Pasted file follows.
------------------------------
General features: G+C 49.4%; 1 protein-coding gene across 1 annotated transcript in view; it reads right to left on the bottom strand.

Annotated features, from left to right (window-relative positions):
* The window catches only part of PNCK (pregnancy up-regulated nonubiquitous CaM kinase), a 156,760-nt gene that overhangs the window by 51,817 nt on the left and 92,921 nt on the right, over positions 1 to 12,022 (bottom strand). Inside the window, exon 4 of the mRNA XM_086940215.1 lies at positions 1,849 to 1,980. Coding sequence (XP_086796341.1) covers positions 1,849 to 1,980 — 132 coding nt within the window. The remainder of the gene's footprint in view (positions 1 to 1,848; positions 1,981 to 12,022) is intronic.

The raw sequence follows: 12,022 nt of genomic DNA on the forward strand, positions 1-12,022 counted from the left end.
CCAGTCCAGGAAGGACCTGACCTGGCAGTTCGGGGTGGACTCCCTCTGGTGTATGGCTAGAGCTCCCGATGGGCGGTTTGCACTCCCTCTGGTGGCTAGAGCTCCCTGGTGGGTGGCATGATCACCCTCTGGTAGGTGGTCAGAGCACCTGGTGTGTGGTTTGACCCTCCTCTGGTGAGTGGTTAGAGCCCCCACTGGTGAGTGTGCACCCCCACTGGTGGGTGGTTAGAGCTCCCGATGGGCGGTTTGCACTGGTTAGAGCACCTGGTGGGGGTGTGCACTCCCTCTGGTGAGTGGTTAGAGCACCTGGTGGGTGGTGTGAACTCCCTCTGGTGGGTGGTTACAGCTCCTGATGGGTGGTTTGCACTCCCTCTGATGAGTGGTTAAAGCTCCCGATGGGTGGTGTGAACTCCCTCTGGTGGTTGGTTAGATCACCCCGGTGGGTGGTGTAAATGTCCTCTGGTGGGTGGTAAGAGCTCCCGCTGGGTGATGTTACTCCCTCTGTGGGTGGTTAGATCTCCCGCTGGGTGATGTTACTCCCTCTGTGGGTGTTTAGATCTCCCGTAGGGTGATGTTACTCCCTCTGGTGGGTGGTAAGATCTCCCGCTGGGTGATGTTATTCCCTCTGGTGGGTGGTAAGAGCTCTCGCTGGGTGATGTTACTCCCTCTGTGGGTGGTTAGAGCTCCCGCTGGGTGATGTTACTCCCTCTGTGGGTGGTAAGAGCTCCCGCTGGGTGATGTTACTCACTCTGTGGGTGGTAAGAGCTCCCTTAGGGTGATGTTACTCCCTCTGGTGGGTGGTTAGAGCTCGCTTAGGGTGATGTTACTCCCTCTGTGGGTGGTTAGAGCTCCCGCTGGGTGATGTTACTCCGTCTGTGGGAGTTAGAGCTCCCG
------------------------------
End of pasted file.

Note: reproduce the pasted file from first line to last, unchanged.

General features: G+C 49.4%; 1 protein-coding gene across 1 annotated transcript in view; it reads right to left on the bottom strand.

Annotated features, from left to right (window-relative positions):
* The window catches only part of PNCK (pregnancy up-regulated nonubiquitous CaM kinase), a 156,760-nt gene that overhangs the window by 51,817 nt on the left and 92,921 nt on the right, over positions 1 to 12,022 (bottom strand). Inside the window, exon 4 of the mRNA XM_086940215.1 lies at positions 1,849 to 1,980. Coding sequence (XP_086796341.1) covers positions 1,849 to 1,980 — 132 coding nt within the window. The remainder of the gene's footprint in view (positions 1 to 1,848; positions 1,981 to 12,022) is intronic.

The raw sequence follows: 12,022 nt of genomic DNA on the forward strand, positions 1-12,022 counted from the left end.
CCAGTCCAGGAAGGACCTGACCTGGCAGTTCGGGGTGGACTCCCTCTGGTGTATGGCTAGAGCTCCCGATGGGCGGTTTGCACTCCCTCTGGTGGCTAGAGCTCCCTGGTGGGTGGCATGATCACCCTCTGGTAGGTGGTCAGAGCACCTGGTGTGTGGTTTGACCCTCCTCTGGTGAGTGGTTAGAGCCCCCACTGGTGAGTGTGCACCCCCACTGGTGGGTGGTTAGAGCTCCCGATGGGCGGTTTGCACTGGTTAGAGCACCTGGTGGGGGTGTGCACTCCCTCTGGTGAGTGGTTAGAGCACCTGGTGGGTGGTGTGAACTCCCTCTGGTGGGTGGTTACAGCTCCTGATGGGTGGTTTGCACTCCCTCTGATGAGTGGTTAAAGCTCCCGATGGGTGGTGTGAACTCCCTCTGGTGGTTGGTTAGATCACCCCGGTGGGTGGTGTAAATGTCCTCTGGTGGGTGGTAAGAGCTCCCGCTGGGTGATGTTACTCCCTCTGTGGGTGGTTAGATCTCCCGCTGGGTGATGTTACTCCCTCTGTGGGTGTTTAGATCTCCCGTAGGGTGATGTTACTCCCTCTGGTGGGTGGTAAGATCTCCCGCTGGGTGATGTTATTCCCTCTGGTGGGTGGTAAGAGCTCTCGCTGGGTGATGTTACTCCCTCTGTGGGTGGTTAGAGCTCCCGCTGGGTGATGTTACTCCCTCTGTGGGTGGTAAGAGCTCCCGCTGGGTGATGTTACTCACTCTGTGGGTGGTAAGAGCTCCCTTAGGGTGATGTTACTCCCTCTGGTGGGTGGTTAGAGCTCGCTTAGGGTGATGTTACTCCCTCTGTGGGTGGTTAGAGCTCCCGCTGGGTGATGTTACTCCGTCTGTGGGAGTTAGAGCTCCCG